National Geographic for Disney+/Kina Scollay
In the four-part National Geographic video series, “Secrets of the Whales,” one theme comes up again and again: Whales have distinct cultures — and not just between different species of whales, but between different pods, or families.
“That is the essence of ‘Secrets of the Whales,'” says Brian Skerry, a National Geographic photojournalist who spent three years filming the series. “When I created this, I saw this as a game changer — that the latest and greatest science was revealing that these charismatic ocean animals are showing behaviors that are really cultures, not unlike humans.”
Skerry's friend, Dr. Shane Gero, a sperm whale biologist, defines it this way: Behavior is what we do; culture is how we do it. “So, for example, most humans eat food with utensils. That would be behavior. But whether you use knives and forks, or chopsticks, that is culture,” Skerry explains.
National Geographic for Disney+/Kina Scollay
For example, he says, a family of orca in New Zealand show a preference for stingrays and they have figured out how to catch and eat them. Orcas in the Norwegian Arctic prefer herring, and they have figured out how to predate on them. Orcas in Patagonia like to eat seal pups, and they are the only orcas in the world who have developed a fiendishly clever strategy to do it.
“They not only figured out this stuff, which is culture, but they pass it on to their children,” Skerry says. “So, they are not only teaching their offspring the skills that they will need to survive, but they're teaching them their ancestral traditions, the things that matter to them.”
Whales even have unique dialects, Skerry adds. Sperm whales that Dr. Gero studies in the eastern Caribbean all speak the same dialect and belong to a clan. And they don't intermingle with other sperm whales that might enter the same waters, but speak another language.
“I think we can look at culture from a number of perspectives, but it's clear that, like humans, they are doing things differently, and what they know about their regions, their geographic location, is unique to them, and that's what they celebrate."
“I think we can look at culture from a number of perspectives, but it's clear that, like humans, they are doing things differently, and what they know about their regions, their geographic location, is unique to them, and that's what they celebrate,” Skerry says.
The second part of the series is about humpback whales and it explores some fascinating traits that reveal the ways these whales maintain deep social bonds among themselves.
Males, for instance, make up a new song each year that can travel thousands of miles. Skerry calls it the "American Idol" of the sea.
“It's a bit of a singing competition. ... One tune gets to be the winning tune and they adopt it and everybody sings that same song, pretty much."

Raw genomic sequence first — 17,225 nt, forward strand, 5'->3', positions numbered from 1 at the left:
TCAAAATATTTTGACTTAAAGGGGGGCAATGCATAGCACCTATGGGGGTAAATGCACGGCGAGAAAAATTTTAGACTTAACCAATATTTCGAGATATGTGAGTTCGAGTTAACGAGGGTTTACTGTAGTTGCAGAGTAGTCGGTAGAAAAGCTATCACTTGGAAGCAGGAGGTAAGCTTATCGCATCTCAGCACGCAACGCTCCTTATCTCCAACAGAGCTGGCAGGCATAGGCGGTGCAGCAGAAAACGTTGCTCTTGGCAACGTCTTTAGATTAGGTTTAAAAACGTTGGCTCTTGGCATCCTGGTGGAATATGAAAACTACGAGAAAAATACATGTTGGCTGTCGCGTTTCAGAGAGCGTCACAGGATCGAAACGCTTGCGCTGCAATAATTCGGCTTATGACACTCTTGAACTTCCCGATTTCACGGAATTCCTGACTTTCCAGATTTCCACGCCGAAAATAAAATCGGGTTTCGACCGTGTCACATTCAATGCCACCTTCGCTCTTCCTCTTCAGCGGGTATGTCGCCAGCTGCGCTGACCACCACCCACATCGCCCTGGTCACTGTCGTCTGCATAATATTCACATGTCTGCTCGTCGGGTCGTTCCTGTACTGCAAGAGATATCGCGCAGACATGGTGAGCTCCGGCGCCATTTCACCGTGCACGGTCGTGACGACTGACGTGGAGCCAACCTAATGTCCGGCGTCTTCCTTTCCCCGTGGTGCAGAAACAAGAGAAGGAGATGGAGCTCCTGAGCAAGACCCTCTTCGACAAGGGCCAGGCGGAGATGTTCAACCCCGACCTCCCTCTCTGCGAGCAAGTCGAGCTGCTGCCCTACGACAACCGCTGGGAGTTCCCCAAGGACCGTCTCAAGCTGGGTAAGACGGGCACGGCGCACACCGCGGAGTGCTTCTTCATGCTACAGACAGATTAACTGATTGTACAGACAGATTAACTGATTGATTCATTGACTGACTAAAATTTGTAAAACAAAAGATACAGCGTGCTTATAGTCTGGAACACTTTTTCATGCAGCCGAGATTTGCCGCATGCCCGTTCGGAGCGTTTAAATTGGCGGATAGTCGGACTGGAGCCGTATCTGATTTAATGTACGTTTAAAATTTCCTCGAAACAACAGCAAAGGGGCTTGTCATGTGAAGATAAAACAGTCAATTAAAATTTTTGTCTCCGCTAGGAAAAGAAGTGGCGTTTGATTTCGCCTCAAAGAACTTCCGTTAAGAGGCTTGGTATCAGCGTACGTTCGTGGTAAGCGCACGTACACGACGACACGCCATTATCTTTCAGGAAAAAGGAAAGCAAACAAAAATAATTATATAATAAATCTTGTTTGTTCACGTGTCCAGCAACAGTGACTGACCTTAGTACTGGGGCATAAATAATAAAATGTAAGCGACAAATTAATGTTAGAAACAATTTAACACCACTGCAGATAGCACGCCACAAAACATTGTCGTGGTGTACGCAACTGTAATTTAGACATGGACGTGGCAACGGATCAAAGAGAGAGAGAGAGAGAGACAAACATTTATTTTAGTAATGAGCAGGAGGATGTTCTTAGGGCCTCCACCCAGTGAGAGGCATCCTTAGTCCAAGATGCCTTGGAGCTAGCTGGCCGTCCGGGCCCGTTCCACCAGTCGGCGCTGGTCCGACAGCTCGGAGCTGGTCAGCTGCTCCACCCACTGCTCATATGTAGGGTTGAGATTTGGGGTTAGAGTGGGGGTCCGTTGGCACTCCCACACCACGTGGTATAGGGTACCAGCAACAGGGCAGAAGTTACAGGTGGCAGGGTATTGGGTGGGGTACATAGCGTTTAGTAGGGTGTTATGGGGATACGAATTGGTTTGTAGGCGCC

(National Geographic for Disney+/Adam Geiger
“It's a bit of a singing competition where…these males will compete every year at the beginning of the year, with a tune,” he explains. “One tune gets to be the winning tune and they adopt it and everybody sings that same song, pretty much. They might add little bits and pieces here and there, but they essentially pass it across the entire ocean. It's been described in scientific papers as the ‘horizontal transmission of culture.’”
Female Humpback whales invest a huge amount of time and energy into their calves. There is a year-long gestation period and then for the first year of its life, a calf learns everything it needs to know from its mother.
“It is joined at the hip. They’re up nuzzling next to its chin, and going along next to its eye, and then nursing underneath,” Skerry explains. “[Y]ou see this tenderness, this absolute love that's being shared by the mom and calf.”
Then they have to make an epic journey to the feeding grounds. Skerry says new science reveals that humpback whale mothers whisper to their babies when they're passing through areas that might have predators, so the whales won’t give away their location.
“I think there's just so much richness to these bonds, these relationships, and so much of that we don't fully understand, as well,” Skerry says.
There are stories of humpback whale mothers whose babies did not survive for some reason, pushing them through the water for days even weeks, unable to let go of their lost child. Skerry captured a similar phenomenon in the orca episode, when, in the Norwegian Arctic, he witnessed what could only be called a funeral procession.
“This mom, carrying its dead baby and all the other members of the family sort of protecting the mom and calf — and you see this grief. There’s no other way to interpret that, I think, than mourning."
“This mom, carrying its dead baby and all the other members of the family sort of protecting the mom and calf — and you see this grief,” he says. “There’s no other way to interpret that, I think, than mourning. It was very emotional for me to be able to see that.”
“Clearly, these animals have empathy and share grief and joy,” Skerry says. “And I think that's the message of 'Secrets of the Whales,' is that if we can see our planet, the ocean, through the lens of culture, through the lens of these animals that have rich societies, then maybe we [can] change our view of our connection to the natural world and maybe protect this beautiful planet on which we live.”